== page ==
The Alberta Invasive Species Council is encouraging the public to use any of four options for reporting sightings of wild pigs in the province.In May 2021 the Alberta Invasive Species Council, in partnership with the federal and provincial governments and in collaboration with Alberta's agriculture sector, launched the Squeal on Pigs campaign, a program designed to educate the public about the risks posed by wild pigs and to provide options for reporting evidence of wild pigs.
Alberta Invasive Species Council Executive Director Megan Evans says, while we don't have accurate numbers, populations are expanding.
Clip-Megan Evans-Alberta Invasive Species Council:
They're considered to be one of the most damaging invasive species on the planet.They are incredibly destructive.With regards to their impact, they're quite far reaching.
They're really devastating to crops where they get into crop fields, they can trample crops, they turn over vegetation in search of things in the form of tubers and grubs.They also feed on certain crops like corn.
They'll root around and they'll wallow around riparian areas where they're rolling around in the mud and the muck to cool off, which or course can be very damaging to certain riparian areas, resulting in sedimentation and contamination of the water bodies.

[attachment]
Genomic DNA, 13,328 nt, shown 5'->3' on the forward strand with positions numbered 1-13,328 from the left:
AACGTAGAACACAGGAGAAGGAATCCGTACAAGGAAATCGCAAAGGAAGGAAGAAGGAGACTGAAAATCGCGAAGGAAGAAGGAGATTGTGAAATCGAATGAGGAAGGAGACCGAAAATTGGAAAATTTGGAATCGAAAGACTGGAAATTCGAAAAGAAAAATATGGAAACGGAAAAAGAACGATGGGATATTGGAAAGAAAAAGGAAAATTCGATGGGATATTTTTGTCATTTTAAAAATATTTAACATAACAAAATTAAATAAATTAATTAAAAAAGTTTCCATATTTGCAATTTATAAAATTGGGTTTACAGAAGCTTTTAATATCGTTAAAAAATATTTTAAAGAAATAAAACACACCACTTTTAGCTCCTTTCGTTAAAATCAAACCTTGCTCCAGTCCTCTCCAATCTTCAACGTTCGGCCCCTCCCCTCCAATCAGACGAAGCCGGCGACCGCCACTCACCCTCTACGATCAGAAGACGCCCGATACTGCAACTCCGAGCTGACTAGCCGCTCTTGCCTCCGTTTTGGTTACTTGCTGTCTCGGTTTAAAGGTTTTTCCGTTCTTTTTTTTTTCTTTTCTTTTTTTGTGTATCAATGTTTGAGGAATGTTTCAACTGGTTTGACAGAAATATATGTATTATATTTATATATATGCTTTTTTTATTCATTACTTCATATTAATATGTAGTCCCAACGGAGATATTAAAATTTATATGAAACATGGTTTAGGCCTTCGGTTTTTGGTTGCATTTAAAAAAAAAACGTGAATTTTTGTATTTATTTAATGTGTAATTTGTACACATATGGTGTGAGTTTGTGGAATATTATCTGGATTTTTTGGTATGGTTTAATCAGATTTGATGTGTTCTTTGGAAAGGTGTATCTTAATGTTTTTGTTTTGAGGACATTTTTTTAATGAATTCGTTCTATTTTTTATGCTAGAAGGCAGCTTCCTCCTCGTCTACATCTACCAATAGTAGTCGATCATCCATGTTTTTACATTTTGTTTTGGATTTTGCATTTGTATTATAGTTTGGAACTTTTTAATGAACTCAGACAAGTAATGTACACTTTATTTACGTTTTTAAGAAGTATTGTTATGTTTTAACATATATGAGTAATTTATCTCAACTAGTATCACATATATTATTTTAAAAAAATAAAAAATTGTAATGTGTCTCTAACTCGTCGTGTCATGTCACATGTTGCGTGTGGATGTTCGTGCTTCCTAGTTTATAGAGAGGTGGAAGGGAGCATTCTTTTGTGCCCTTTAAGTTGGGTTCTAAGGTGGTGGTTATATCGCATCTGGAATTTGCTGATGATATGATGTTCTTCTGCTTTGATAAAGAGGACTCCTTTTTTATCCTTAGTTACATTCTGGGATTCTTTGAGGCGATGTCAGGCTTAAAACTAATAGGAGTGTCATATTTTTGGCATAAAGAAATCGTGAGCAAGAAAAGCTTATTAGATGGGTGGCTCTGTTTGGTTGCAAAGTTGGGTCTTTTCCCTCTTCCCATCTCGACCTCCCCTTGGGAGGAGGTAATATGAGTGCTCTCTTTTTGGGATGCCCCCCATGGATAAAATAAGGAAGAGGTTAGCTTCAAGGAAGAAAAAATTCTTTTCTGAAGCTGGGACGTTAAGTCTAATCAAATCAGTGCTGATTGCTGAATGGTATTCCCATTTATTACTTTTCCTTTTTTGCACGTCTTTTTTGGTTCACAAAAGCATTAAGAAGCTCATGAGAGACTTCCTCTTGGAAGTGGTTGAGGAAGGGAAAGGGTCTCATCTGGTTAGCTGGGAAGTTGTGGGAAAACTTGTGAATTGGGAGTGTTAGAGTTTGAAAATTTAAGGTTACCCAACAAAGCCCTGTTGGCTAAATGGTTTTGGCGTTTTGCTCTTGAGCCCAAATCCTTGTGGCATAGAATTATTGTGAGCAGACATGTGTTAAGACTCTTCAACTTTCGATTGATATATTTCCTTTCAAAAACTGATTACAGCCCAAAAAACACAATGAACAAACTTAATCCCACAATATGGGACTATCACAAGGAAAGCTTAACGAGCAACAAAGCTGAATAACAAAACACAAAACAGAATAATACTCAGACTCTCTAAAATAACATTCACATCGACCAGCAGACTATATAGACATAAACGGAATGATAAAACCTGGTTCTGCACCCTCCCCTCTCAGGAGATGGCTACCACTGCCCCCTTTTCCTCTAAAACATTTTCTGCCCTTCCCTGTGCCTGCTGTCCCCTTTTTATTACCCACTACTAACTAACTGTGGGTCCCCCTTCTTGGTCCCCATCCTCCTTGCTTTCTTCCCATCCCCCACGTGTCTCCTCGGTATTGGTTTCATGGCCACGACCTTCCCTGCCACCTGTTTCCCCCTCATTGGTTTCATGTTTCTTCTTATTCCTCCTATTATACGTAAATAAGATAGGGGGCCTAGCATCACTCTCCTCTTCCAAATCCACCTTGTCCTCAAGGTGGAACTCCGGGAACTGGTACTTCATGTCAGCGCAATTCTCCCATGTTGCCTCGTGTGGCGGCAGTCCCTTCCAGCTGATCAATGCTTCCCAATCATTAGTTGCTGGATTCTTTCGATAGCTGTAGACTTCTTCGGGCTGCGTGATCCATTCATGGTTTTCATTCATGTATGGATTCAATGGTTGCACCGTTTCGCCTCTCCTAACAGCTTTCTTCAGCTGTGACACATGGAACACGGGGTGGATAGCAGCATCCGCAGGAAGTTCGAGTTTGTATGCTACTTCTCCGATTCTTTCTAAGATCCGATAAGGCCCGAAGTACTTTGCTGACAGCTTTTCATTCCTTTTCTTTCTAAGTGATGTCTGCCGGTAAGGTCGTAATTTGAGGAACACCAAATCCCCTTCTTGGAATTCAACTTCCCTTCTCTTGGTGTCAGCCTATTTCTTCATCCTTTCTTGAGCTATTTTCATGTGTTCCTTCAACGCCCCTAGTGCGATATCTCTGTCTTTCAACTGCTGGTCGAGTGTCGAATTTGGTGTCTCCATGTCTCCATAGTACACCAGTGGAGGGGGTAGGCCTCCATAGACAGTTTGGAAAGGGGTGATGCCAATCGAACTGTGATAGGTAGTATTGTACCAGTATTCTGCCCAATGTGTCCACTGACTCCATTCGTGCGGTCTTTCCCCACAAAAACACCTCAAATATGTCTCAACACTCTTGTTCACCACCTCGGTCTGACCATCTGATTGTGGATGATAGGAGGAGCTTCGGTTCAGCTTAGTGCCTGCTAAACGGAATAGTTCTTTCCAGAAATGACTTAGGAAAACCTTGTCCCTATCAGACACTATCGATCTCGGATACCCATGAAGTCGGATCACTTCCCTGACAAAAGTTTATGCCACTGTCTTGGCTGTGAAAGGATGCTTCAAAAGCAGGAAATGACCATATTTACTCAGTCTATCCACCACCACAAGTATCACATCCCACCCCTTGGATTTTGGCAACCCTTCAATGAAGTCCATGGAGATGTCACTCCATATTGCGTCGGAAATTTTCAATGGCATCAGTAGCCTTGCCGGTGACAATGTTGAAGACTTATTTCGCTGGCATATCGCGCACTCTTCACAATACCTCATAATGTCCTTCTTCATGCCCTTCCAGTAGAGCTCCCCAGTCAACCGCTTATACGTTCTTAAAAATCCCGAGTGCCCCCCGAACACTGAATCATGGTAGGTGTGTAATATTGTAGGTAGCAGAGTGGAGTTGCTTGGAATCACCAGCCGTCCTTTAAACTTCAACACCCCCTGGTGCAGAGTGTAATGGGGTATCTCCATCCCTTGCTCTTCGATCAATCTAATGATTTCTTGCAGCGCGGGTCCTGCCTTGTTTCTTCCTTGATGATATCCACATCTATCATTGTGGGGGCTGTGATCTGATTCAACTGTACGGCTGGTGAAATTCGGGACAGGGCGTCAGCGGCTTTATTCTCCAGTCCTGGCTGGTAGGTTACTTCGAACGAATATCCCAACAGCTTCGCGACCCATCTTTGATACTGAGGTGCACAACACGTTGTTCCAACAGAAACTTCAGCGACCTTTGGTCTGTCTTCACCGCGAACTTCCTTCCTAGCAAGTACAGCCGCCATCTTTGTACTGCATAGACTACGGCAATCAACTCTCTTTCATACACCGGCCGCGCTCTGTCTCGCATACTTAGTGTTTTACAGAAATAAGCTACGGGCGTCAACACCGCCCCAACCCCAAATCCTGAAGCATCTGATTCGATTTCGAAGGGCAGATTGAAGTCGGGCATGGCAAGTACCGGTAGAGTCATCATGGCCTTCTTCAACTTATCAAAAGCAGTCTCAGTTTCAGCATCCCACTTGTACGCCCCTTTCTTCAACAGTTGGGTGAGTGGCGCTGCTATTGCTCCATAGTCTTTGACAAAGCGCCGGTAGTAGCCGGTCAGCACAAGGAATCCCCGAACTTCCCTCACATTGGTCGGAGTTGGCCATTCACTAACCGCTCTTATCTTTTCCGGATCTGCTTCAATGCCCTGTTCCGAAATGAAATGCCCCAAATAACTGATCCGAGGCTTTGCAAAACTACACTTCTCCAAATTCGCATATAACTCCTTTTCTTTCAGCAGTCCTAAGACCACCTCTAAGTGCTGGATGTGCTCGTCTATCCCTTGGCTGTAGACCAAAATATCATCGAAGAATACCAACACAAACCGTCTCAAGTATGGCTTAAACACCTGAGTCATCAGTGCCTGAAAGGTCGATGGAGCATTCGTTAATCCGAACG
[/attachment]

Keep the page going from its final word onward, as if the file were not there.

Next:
They can predate young livestock and wild life.But the single most serious risk associated with this species is just the threat of disease transmission.
They can carry up to 89 different diseases that can be transmitted to humans, wildlife and livestock and some of those are what we call reportable diseases.
An example of a reportable disease would be African Swine fever.
An outbreak of African Swine Fever could result in the immediate closure of Alberta’s pork exports, which is a very serious risk.
Evans notes the public has four different options for reporting wild pig sightings, including EDDMapS Alberta, the council's free invasive species smartphone reporting app, they can email AF.email@example.com, they can call 310-FARM or they can contact their local municipality.Source : Farmscape.ca